The Australian government outlined plans to pass new laws to make social media companies responsible for preventing their platforms from being used by extremists to spread violent messages.
Following the terror attack last month in Christchurch (New Zealand), Australian Prime Minister Scott Morrison (pictured, right) said legislation would be introduced to parliament this week which carries heavy penalties for failure to comply.
In a statement Morrison said: “Big social media companies have a responsibility to take every possible action to ensure their technology products are not exploited by murderous terrorists. It should not just be a matter of just doing the right thing. It should be the law. This is about keeping Australians safe by forcing social media companies to step up and do what the community expects of them to stop terrorists and criminals spreading their hate.”
The announcement was made the same day Facebook CEO Mark Zuckerberg said he supports stronger internet regulation, as the company faces growing criticism. The company is calling for regulators to agree on global standards covering online content.
Morrison said a taskforce bringing the government and social media companies together will be established to ensure everyone is working together. Discussions by the group will form the basis of a model Australia can take to the G20 to “get our global partners on-board to bring social media companies into our collective net of responsibility and accountability”.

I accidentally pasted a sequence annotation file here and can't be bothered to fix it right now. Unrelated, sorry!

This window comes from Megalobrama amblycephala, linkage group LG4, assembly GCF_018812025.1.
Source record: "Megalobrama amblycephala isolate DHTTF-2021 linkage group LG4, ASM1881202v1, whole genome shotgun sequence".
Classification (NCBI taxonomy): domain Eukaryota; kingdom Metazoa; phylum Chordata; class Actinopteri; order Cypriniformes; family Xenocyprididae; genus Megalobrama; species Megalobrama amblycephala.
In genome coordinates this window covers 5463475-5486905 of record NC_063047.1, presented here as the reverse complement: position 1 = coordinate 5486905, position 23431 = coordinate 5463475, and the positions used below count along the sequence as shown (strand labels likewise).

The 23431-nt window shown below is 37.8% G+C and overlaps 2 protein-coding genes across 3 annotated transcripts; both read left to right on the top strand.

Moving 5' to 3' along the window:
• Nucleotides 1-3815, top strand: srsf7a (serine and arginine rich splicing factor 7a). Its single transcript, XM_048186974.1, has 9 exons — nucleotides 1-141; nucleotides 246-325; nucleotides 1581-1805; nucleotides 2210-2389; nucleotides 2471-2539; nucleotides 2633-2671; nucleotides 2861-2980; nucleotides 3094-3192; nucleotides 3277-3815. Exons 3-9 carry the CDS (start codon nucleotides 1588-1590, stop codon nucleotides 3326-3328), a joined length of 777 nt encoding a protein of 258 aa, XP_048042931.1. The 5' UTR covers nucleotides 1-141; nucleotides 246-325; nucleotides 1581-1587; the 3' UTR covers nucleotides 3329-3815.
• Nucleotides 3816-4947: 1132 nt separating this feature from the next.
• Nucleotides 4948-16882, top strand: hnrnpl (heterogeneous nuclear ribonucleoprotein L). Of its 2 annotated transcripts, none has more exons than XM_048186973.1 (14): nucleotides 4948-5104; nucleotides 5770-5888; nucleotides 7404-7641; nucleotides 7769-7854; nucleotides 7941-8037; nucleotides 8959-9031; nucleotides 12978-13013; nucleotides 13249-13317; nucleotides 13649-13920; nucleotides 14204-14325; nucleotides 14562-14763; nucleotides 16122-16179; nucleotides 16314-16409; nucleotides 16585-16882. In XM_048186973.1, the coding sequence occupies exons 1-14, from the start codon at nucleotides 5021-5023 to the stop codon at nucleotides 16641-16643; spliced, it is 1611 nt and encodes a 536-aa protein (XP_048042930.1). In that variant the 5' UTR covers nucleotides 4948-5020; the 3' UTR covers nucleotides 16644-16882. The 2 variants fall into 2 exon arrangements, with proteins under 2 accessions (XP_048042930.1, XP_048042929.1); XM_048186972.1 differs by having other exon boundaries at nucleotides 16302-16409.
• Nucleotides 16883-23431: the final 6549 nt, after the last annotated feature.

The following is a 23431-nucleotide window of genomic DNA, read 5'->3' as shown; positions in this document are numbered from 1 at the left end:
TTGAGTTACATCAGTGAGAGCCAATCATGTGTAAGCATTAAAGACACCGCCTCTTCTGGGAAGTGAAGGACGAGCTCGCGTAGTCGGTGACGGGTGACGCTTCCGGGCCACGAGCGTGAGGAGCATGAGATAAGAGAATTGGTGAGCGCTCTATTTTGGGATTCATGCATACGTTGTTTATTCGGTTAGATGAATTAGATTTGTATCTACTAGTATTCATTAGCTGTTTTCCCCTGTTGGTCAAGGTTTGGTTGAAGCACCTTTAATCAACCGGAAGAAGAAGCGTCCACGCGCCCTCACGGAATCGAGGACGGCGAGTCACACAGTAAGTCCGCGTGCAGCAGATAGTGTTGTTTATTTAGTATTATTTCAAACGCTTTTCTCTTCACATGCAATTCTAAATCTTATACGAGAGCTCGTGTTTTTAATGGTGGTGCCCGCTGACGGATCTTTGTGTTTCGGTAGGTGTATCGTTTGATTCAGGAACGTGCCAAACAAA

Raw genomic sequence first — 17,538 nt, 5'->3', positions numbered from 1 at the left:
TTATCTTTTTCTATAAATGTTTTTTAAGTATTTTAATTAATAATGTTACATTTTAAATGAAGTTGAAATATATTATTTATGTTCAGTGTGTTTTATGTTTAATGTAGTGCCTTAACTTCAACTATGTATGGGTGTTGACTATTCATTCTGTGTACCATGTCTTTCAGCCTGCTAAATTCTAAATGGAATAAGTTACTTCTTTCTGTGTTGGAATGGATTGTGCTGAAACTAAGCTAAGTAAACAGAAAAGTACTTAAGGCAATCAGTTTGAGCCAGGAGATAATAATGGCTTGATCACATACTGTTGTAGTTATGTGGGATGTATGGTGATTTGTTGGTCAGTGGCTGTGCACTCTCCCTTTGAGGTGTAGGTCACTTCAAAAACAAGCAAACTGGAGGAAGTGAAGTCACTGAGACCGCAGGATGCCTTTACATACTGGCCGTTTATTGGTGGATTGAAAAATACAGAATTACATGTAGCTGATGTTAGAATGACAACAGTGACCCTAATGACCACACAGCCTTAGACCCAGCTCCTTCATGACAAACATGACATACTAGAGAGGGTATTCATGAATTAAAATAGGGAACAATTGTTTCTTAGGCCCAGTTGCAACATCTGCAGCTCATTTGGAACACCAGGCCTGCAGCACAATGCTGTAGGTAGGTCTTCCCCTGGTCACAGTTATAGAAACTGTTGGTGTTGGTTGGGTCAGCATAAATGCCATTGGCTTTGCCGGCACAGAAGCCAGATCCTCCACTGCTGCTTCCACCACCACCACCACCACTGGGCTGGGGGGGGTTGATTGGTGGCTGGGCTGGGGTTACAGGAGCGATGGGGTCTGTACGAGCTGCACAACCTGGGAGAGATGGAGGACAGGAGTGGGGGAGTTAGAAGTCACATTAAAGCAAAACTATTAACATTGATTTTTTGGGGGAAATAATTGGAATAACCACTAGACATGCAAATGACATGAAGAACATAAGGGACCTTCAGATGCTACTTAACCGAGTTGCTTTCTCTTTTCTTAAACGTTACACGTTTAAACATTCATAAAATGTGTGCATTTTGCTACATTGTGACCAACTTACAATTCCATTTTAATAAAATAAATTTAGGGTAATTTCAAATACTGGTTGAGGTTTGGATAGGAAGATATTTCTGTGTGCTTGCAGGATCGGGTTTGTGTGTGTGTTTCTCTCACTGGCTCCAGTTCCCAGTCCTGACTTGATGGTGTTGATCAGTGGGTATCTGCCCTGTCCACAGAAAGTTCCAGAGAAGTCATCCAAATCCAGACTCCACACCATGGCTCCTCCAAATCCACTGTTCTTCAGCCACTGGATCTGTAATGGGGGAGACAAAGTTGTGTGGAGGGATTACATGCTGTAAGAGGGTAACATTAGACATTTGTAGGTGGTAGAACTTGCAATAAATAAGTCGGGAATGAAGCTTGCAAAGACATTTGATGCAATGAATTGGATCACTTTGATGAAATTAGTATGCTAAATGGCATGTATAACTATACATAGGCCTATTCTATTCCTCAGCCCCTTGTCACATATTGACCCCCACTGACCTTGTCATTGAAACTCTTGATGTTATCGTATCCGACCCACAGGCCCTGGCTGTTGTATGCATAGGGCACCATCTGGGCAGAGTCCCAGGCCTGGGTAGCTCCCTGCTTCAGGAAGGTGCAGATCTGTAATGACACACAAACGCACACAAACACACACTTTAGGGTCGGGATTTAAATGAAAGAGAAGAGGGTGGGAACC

Minister for Communications Mitch Fifield said social media companies had did not presented any immediate solutions to the issues arising out of the live-streaming of the Christchurch attack during meetings with the prime minister, attorney-general and others.
Fifield noted the bill will not impact the ability of news media to report on events which are in the public interest. Australia’s mainstream media already adopt a sensible approach to broadcasting material perceived to be harmful as part of their licensing arrangements, he added.
Failure to remove “abhorrent violent material” expeditiously would be punishable by three-years’ imprisonment or fines of up to 10 per cent of a platform’s annual turnover. Failure to notify authorities their service is streaming abhorrent violent conduct happening in Australia would be punishable by fines of up to AUD168,000 ($119,552) for an individual or AUD840,000 for a corporation.Subscribe to our daily newsletter Back